I am appalled that Washington State University is conducting experiments that inflict prolonged trauma on rats, claiming to provide human-relevant insight into treating PTSD.
PTSD is a uniquely human condition and despite millions of dollars and years of research spent studying it with animals, little to no insight has been gained to treat PTSD.
It’s important to note that while millions of people currently suffer from PTSD, less than 10% receive highly effective, evidence-based therapies recommended by the Department of Veterans Affairs to treat PTSD.
Treatments like cognitive therapies, which have been shown to have a better than 77% success rate, go underfunded, while cruel experiments on animals continue, this one with the support of the U.S. Department of Defense.
According to one study, when PTSD patients received cognitive therapies, cost-effectiveness was increased by 150% over other methods. This measure could save nearly $138 million a year.
Rather than waste money on experiments that intentionally inflict trauma on animals, PTSD funding should go towards disseminating effective treatments to patients.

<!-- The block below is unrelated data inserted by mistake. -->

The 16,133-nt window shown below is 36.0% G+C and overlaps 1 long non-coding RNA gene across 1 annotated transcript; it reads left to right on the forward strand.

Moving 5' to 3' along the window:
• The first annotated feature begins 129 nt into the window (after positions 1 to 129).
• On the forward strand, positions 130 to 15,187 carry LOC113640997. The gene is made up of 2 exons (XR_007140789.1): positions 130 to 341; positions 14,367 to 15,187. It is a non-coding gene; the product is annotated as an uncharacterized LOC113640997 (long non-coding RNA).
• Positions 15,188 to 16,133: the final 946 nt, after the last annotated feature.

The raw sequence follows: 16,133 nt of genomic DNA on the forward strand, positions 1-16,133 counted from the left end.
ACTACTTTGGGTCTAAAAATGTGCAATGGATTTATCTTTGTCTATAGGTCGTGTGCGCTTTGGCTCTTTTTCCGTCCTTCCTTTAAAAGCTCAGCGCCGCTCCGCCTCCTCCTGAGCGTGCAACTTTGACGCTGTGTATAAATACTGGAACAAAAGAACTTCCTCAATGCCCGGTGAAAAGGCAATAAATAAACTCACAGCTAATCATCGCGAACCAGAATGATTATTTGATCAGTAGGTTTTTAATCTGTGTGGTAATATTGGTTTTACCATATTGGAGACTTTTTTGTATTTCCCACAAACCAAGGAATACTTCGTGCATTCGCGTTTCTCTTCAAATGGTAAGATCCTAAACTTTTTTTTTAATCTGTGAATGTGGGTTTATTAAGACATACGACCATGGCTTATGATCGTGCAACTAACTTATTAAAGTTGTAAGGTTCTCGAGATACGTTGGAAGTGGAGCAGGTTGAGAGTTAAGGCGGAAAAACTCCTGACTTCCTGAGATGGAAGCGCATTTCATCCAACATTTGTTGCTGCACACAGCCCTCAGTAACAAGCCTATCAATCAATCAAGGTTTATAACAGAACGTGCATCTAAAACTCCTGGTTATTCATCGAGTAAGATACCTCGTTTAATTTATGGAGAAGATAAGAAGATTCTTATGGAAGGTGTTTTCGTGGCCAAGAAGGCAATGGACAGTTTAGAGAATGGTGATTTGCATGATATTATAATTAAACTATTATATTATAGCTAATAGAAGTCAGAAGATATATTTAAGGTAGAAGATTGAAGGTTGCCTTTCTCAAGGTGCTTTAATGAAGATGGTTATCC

Moreover, research into the neurobiology of PTSD should make use of modern technologies that accurately study human physiology. Techniques like non-invasive neuroimaging, for example, provide a direct way of looking at the human brain to study PTSD.
With over 90% of behavioral neuroscience results from animals failing to translate to humans, it’s time to end these wasteful and disturbing experiments at Washington State University and instead direct funding to therapies and research that will benefit those suffering the devastating effects of PTSD.